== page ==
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Our long-term goal as parents is to raise children who will practice self-control and manage technology well on their own.
When my daughter Lucy was only 4, she was mesmerized with my new phone. As her chubby little fingers tapped the screen with all the brightly colored apps.
I quickly realized I couldn’t mindlessly let her play with my phone just because it was sometimes convenient.
“This is a no touch when Mommy isn’t with you,” I told her. “It is Mommy’s phone.”
Kids love to use technology. We don’t have to bribe them to use a tablet or beg them to play video games. We have to do the opposite and constantly manage our kids’ runaway screen time. But eventually, we won’t be there to apply the brakes.
Our long-term goal as parents is to raise children and teens who will practice self-control and manage technology well on their own. Here are three ways to help your children develop these skills.
Not all screen time is created equal. Toddlers and teenagers need to learn the difference between healthy and unhealthy screen time. To help them, explain that digital vegetables include such things as attending school online, Skyping Grandma, using a Bible app or watching videos on how to play an instrument.
Just like actual vegetables, digital vegetables make us feel good. They strengthen our minds and bodies and aren’t addictive. I’ve never had to tell my kids, “Stop eating so much broccoli!” Kids who consume a portion of digital vegetables will walk away nourished and satisfied.
That’s not the case with digital candy—the feel-good entertainment choices like TikTok, Netflix and video games. Once they get a taste of candy, kids want more and more. It’s exciting and amusing, designed to hook our children’s attention and never let go. It’s junk food for the mind and heart. A little might be OK, but hours and hours of digital candy will make our children sick.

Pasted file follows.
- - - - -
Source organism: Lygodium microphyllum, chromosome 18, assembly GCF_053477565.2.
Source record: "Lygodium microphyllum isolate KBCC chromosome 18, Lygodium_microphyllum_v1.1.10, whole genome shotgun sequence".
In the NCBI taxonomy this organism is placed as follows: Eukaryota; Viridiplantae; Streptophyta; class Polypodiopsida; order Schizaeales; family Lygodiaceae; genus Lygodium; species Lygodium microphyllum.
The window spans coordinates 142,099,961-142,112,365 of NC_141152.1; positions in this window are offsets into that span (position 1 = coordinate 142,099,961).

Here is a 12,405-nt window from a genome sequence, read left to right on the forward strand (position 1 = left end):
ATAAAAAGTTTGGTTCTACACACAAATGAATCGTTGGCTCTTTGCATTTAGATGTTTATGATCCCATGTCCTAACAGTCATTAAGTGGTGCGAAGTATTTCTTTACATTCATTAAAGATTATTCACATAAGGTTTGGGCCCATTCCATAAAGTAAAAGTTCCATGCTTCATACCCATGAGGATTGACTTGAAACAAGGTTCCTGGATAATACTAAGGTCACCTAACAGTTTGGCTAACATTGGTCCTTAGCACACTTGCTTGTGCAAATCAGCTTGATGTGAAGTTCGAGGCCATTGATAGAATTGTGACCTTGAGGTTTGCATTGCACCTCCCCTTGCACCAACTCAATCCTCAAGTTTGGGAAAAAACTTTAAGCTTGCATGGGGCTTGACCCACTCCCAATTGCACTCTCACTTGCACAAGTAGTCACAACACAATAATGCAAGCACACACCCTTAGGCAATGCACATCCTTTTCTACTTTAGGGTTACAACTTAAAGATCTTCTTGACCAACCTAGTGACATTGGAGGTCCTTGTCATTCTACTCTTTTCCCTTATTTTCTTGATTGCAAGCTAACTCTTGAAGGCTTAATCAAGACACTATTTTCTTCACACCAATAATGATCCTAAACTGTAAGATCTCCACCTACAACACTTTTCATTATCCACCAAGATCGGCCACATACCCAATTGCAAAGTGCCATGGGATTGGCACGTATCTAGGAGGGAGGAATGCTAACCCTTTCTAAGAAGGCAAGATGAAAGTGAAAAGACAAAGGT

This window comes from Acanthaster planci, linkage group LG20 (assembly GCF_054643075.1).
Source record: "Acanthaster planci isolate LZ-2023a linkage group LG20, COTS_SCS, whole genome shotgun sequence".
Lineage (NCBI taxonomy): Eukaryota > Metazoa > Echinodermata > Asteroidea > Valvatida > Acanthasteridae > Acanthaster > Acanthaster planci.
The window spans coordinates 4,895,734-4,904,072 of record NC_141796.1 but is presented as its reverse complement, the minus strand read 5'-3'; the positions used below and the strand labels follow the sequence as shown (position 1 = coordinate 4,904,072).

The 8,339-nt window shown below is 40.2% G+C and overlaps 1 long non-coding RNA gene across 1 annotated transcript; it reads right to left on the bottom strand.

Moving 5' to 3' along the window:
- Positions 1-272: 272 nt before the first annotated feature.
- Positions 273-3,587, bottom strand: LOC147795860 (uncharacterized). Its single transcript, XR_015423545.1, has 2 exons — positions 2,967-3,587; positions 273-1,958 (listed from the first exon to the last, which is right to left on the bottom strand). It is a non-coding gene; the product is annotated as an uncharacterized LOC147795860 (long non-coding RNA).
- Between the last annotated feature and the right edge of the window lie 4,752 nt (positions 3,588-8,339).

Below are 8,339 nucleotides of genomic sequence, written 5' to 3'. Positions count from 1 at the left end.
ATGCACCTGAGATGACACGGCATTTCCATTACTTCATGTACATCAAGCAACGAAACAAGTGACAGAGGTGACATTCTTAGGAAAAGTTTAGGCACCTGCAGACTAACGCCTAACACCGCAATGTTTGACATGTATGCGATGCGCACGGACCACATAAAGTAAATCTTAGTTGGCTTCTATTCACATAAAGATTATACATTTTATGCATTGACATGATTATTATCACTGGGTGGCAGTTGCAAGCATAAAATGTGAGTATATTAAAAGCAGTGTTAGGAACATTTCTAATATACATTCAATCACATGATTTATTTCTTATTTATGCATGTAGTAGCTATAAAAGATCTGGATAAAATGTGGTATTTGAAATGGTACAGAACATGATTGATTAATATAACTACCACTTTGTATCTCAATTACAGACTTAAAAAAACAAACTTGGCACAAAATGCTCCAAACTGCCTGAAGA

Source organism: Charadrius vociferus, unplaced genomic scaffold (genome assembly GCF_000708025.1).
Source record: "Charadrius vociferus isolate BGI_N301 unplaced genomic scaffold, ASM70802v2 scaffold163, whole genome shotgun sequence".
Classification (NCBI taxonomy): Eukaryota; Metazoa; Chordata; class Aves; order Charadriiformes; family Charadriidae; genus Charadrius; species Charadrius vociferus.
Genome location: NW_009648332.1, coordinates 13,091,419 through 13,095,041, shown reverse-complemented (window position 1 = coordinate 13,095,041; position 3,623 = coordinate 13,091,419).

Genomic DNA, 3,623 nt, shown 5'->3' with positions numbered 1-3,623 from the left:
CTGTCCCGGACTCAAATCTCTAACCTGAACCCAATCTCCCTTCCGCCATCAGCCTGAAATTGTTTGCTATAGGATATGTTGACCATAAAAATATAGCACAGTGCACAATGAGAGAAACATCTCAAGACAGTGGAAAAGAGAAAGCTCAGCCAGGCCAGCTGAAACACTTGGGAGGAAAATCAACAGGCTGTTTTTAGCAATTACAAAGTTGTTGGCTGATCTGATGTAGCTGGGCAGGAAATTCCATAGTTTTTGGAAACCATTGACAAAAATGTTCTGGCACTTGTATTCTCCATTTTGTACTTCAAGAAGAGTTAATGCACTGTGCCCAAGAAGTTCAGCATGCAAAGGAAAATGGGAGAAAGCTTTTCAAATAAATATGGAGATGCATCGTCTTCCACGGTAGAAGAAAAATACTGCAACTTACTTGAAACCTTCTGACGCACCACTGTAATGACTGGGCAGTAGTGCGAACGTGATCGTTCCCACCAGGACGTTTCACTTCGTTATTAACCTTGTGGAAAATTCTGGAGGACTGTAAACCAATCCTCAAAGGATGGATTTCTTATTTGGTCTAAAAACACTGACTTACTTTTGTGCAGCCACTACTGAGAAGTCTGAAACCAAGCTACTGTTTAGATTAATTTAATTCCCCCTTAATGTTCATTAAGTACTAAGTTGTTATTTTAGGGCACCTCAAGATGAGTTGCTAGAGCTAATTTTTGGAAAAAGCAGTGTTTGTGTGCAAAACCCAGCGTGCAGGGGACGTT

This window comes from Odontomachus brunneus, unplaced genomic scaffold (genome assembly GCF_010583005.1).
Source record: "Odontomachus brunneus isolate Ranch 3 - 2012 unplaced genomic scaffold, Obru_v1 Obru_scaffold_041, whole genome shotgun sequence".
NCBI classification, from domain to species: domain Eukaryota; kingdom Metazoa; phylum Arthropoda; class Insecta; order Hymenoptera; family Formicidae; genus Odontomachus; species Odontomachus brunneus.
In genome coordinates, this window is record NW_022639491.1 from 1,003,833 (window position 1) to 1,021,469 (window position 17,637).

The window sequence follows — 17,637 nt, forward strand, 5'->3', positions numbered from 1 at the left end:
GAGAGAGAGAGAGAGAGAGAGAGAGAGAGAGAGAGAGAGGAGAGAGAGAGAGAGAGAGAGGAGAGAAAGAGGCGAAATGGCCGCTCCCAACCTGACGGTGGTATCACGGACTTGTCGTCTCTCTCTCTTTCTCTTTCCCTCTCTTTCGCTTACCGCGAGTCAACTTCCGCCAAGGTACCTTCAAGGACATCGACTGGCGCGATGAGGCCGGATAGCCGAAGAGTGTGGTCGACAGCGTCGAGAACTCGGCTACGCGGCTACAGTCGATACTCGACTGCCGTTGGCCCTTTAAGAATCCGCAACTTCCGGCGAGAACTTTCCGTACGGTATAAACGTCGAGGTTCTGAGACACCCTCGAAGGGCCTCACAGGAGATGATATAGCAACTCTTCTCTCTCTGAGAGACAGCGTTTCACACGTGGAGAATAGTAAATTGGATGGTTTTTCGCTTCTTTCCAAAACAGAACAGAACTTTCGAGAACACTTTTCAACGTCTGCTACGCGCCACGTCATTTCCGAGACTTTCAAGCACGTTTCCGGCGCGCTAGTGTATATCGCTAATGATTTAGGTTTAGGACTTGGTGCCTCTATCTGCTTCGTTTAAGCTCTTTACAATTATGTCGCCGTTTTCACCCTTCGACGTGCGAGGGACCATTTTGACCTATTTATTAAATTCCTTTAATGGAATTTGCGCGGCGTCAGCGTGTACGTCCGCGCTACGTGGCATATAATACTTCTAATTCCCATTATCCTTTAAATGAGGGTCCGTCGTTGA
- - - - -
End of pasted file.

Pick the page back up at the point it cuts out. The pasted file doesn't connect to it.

Teaching kids the difference between digital vegetables and digital candy can help them become more aware of what they’re “eating” online. They can even use these categories to describe their screen time. My 16-year-old son, Ethan, loves to play chess online, which might be categorized as a vegetable rather than candy (though it’s probably more like a sweet potato with melted butter and sugar).
Many of us spend so much time looking at our screens that we don’t look at each other. One of the healthiest habits we can teach our children is to pivot away from their devices whenever someone enters the room. This communicates, “You are more valuable to me than a piece of hardware.”
Performing the pivot is as easy as 1-2-3:
Lucy, who’s now 11, says, “Pivot! Pivot!” to remind me to turn toward her instead of my computer. I can say the same thing when I need to get her attention. It works both ways.
What’s the quality of your sleep when you have a baby in the house? You walk around like a zombie, exhausted after sleepless nights. Today, phones are like digital babies that cry throughout the night with notifications, texts, tweets and temptations.
If we allow our children and teens to sleep with technology in their bedrooms, they will find it difficult to manage their digital habits well. Many foolish and damaging decisions are made in the middle of the night when self-control is at a low ebb.
Even “good” nighttime texts and posts can interrupt sleep. Research shows that sleep and mental health are strongly related. Sufficient sleep helps our children’s brains process and recall emotions, thoughts and memories. But a lack of sleep can lead to moodiness and emotional reactivity, as well as suicidal thoughts or behaviors.
Establishing a family rule that devices aren’t allowed in bedrooms at night will help protect your children from harm. This is much easier to do when kids are young. With older kids who already sleep with their phones, you’ll need to set a new guideline and collect their phones before bedtime.
Training our kids and teens to better manage their technology now will equip them to handle it wisely as adults.
This article first appeared in the June/July 2022 issue of Focus on the Family magazine. Learn more and subscribe here.
© 2022 Arlene Pellicane. Used by permission. All rights reserved. This article first appeared in the June/July 2022 issue of Focus on the Family magazine.